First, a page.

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Michael Evans

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Qa'ed Tung

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Safwat Saleem

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Additional Resources for you to Explore
Chirality is an important spatial property of a single organic molecule, but organic chemists often think about the spatial relationships between two or more molecules as well. For example, we can characterize two molecules as enantiomeric if they are mirror images but not identical. Diastereomers have the same connectivity, but are not identical and are also not mirror images.
Read about enantiomorphism here and diastereomorphism here. Use the examples on these pages to both identify the stereocenters within each molecule and find instances of enantiomorphism and diastereomorphism. Think about how you might use the numbers and types of stereocenters within a particular molecule to predict how many enantiomers and diastereomers it has.

Synthesizing a chiral molecule from achiral precursors, without creating its enantiomer at the same time, happens to be a very difficult task. Many organic chemists have dedicated their careers to developing reactions that accomplish this goal. Check out the Wikipedia article on enantioselective synthesis to explore some methods chemists have used to create enantiopure, chiral compounds from achiral starting materials.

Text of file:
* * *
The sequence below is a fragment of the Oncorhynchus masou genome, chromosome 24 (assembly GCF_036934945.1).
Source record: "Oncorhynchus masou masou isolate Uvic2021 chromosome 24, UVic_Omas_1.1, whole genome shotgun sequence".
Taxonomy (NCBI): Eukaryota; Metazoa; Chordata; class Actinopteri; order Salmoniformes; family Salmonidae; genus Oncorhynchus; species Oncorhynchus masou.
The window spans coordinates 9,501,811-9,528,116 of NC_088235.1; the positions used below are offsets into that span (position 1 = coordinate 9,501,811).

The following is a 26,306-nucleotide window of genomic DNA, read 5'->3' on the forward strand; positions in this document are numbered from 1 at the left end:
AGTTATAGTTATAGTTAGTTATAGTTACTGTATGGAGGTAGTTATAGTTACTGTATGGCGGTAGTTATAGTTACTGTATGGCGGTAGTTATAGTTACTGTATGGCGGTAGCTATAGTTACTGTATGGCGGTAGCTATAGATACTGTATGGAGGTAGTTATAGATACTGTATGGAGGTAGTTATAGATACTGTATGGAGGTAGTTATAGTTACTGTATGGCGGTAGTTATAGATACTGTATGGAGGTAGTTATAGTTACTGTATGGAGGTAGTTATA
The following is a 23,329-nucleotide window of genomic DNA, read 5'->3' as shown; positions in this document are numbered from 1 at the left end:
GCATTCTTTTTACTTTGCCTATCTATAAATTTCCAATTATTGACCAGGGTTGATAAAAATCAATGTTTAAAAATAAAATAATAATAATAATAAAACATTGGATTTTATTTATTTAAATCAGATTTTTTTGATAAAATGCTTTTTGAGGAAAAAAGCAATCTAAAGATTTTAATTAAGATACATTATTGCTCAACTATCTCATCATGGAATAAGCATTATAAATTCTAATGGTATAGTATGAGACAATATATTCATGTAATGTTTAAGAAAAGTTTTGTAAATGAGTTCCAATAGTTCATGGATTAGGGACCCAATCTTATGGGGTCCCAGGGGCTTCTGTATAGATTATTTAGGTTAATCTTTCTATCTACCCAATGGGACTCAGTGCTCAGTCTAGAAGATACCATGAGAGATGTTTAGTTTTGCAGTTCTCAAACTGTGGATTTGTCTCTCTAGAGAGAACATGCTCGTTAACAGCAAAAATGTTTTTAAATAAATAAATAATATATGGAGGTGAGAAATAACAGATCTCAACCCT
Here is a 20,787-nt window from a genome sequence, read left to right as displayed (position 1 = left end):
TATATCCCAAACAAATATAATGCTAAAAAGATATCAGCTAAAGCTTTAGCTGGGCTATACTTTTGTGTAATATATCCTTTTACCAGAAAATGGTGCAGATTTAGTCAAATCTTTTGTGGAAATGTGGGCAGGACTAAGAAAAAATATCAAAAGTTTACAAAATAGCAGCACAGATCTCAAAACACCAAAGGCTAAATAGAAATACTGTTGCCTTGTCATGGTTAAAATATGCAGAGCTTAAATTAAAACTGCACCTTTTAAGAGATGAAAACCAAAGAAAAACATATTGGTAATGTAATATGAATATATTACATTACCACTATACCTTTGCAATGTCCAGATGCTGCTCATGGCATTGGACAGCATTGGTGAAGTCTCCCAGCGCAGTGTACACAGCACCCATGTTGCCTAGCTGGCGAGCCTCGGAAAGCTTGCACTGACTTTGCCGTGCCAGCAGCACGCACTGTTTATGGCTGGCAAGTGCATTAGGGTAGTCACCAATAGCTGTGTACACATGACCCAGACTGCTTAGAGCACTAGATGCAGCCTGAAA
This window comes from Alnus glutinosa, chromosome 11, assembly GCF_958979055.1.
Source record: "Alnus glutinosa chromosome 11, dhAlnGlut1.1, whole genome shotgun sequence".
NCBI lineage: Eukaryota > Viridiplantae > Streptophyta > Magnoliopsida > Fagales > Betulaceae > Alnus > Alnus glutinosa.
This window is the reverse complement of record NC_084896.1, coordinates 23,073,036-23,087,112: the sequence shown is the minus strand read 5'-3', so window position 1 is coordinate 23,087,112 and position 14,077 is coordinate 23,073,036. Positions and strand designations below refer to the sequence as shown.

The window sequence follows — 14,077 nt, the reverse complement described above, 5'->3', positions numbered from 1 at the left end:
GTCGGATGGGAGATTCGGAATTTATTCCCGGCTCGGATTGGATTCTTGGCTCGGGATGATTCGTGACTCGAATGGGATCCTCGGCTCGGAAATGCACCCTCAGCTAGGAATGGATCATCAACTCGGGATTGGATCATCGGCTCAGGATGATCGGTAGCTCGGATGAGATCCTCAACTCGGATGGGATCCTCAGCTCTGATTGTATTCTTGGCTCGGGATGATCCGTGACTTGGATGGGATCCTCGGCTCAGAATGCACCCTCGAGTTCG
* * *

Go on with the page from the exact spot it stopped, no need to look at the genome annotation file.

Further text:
Chiral objects are not superimposable with their mirror images. An excellent example of this is your hands. Hold your hands out in front of you, with the palms facing together. Neglecting unnatural add it you can make sure ions such as jewelry, note that your hands are mirror images. Now turn your hands so that both palms face the same direction. Note that the thumbs now point in opposite directions. When the thumbs point in the same direction, the palms are opposite. Your hands are mirror images, but not superposable. Each hand is therefore chiral.

For a more detailed chemical explanation, check out this tutorial from the UCLA website.

If you think another video explanation would be helpful for you, watch this link.

One useful method for the isolation of a single enantiomer involves the separation of a mixture of enantiomers, a process called resolution. Read about resolution here, and describe in your own words how introducing a pure enantiomer of a different molecule can help separate a mixture of enantiomers.d

The Virtual Textbook of Organic Chemistry
IUPAC’s Basic Terminology of Stereochemistry.
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